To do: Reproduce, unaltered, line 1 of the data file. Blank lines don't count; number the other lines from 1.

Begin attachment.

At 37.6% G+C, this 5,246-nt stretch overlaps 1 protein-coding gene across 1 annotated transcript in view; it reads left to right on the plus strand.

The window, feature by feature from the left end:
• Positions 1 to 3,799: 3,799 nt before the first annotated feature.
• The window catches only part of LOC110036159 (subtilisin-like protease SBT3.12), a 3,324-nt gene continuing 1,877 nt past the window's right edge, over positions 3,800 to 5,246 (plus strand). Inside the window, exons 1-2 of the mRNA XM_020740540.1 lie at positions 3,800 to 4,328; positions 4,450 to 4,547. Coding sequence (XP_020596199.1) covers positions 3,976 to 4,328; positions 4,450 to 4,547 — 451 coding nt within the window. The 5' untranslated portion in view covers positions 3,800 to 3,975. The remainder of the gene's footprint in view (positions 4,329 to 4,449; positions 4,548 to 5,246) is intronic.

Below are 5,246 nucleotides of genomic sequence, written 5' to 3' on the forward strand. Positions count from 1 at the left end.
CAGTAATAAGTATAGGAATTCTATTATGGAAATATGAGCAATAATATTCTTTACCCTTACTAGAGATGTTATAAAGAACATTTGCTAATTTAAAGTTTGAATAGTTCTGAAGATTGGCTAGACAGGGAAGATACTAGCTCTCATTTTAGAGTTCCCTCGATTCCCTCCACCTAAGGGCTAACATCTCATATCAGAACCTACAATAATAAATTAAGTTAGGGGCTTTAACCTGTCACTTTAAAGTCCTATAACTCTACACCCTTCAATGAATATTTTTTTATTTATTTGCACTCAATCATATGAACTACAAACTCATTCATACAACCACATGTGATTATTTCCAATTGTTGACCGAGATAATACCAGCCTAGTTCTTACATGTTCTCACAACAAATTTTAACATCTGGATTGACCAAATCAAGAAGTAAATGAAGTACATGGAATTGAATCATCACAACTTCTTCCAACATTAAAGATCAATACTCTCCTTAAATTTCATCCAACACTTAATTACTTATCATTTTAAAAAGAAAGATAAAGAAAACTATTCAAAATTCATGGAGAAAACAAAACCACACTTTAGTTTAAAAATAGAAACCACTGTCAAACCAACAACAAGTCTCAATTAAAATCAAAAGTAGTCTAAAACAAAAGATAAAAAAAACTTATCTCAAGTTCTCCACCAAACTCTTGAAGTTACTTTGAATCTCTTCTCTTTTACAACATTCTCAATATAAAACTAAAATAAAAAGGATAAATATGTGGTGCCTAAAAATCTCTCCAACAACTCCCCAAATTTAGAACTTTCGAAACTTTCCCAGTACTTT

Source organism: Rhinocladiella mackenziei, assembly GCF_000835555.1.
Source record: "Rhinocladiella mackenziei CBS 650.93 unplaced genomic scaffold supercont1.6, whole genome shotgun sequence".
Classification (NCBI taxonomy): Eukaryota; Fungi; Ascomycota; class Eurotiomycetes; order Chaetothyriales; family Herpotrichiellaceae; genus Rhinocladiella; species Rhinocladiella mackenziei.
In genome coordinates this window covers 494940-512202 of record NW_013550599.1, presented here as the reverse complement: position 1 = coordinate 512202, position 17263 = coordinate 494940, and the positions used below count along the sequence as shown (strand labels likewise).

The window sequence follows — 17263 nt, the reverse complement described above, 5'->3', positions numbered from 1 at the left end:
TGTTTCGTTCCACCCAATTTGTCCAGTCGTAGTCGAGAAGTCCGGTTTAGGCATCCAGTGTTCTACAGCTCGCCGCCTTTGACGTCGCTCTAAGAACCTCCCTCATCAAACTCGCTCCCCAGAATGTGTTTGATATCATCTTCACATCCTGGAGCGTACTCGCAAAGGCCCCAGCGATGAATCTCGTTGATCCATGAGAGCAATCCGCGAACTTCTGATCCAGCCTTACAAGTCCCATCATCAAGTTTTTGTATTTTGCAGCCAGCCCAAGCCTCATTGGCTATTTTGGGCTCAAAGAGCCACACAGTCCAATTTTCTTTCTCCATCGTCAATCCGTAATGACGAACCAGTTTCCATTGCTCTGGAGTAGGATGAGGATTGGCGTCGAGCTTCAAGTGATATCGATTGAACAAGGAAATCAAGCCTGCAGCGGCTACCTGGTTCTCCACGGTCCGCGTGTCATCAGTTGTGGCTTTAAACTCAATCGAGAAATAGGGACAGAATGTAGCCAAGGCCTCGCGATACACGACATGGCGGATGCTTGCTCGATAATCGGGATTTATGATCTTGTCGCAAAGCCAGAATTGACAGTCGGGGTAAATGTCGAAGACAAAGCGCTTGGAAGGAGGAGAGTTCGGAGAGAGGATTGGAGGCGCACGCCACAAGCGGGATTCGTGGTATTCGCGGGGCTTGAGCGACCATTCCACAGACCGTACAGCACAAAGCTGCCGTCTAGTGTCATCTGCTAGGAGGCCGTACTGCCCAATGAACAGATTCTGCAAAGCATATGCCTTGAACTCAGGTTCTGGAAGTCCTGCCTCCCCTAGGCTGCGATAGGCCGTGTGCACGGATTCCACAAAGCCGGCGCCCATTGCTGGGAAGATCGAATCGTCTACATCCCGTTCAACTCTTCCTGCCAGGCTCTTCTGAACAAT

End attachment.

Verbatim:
At 37.6% G+C, this 5,246-nt stretch overlaps 1 protein-coding gene across 1 annotated transcript in view; it reads left to right on the plus strand.